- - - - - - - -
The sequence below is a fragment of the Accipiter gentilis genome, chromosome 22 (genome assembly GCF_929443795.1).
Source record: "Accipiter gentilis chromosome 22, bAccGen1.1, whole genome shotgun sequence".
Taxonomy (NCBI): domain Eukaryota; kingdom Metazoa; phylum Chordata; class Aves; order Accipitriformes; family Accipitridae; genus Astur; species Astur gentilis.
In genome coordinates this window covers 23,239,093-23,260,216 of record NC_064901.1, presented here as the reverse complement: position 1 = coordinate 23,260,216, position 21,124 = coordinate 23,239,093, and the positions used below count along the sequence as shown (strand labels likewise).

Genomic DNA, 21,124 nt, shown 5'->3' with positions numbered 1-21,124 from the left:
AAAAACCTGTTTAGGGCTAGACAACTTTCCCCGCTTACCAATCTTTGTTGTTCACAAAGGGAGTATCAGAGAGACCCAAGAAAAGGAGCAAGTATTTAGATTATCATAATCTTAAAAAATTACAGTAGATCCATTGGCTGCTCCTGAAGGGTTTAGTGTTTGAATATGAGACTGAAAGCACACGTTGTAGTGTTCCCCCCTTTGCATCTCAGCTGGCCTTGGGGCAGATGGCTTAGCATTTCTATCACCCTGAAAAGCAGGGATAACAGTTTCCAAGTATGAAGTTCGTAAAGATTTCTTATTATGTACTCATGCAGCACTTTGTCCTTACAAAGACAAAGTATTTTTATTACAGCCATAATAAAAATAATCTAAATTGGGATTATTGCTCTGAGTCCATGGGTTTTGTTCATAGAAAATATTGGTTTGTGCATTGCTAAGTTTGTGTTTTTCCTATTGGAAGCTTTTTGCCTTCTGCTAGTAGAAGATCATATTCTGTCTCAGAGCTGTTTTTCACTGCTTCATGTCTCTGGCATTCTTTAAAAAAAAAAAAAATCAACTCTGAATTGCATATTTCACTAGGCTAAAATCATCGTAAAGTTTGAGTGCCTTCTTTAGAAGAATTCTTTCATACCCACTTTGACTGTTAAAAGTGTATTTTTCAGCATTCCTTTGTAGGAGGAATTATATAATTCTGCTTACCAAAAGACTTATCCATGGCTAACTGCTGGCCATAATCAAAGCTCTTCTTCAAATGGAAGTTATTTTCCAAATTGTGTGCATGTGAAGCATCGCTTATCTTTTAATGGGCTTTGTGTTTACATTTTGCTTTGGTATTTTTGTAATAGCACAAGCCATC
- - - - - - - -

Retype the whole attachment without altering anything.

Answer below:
The sequence below is a fragment of the Accipiter gentilis genome, chromosome 22 (genome assembly GCF_929443795.1).
Source record: "Accipiter gentilis chromosome 22, bAccGen1.1, whole genome shotgun sequence".
Taxonomy (NCBI): domain Eukaryota; kingdom Metazoa; phylum Chordata; class Aves; order Accipitriformes; family Accipitridae; genus Astur; species Astur gentilis.
In genome coordinates this window covers 23,239,093-23,260,216 of record NC_064901.1, presented here as the reverse complement: position 1 = coordinate 23,260,216, position 21,124 = coordinate 23,239,093, and the positions used below count along the sequence as shown (strand labels likewise).

Genomic DNA, 21,124 nt, shown 5'->3' with positions numbered 1-21,124 from the left:
AAAAACCTGTTTAGGGCTAGACAACTTTCCCCGCTTACCAATCTTTGTTGTTCACAAAGGGAGTATCAGAGAGACCCAAGAAAAGGAGCAAGTATTTAGATTATCATAATCTTAAAAAATTACAGTAGATCCATTGGCTGCTCCTGAAGGGTTTAGTGTTTGAATATGAGACTGAAAGCACACGTTGTAGTGTTCCCCCCTTTGCATCTCAGCTGGCCTTGGGGCAGATGGCTTAGCATTTCTATCACCCTGAAAAGCAGGGATAACAGTTTCCAAGTATGAAGTTCGTAAAGATTTCTTATTATGTACTCATGCAGCACTTTGTCCTTACAAAGACAAAGTATTTTTATTACAGCCATAATAAAAATAATCTAAATTGGGATTATTGCTCTGAGTCCATGGGTTTTGTTCATAGAAAATATTGGTTTGTGCATTGCTAAGTTTGTGTTTTTCCTATTGGAAGCTTTTTGCCTTCTGCTAGTAGAAGATCATATTCTGTCTCAGAGCTGTTTTTCACTGCTTCATGTCTCTGGCATTCTTTAAAAAAAAAAAAAATCAACTCTGAATTGCATATTTCACTAGGCTAAAATCATCGTAAAGTTTGAGTGCCTTCTTTAGAAGAATTCTTTCATACCCACTTTGACTGTTAAAAGTGTATTTTTCAGCATTCCTTTGTAGGAGGAATTATATAATTCTGCTTACCAAAAGACTTATCCATGGCTAACTGCTGGCCATAATCAAAGCTCTTCTTCAAATGGAAGTTATTTTCCAAATTGTGTGCATGTGAAGCATCGCTTATCTTTTAATGGGCTTTGTGTTTACATTTTGCTTTGGTATTTTTGTAATAGCACAAGCCATC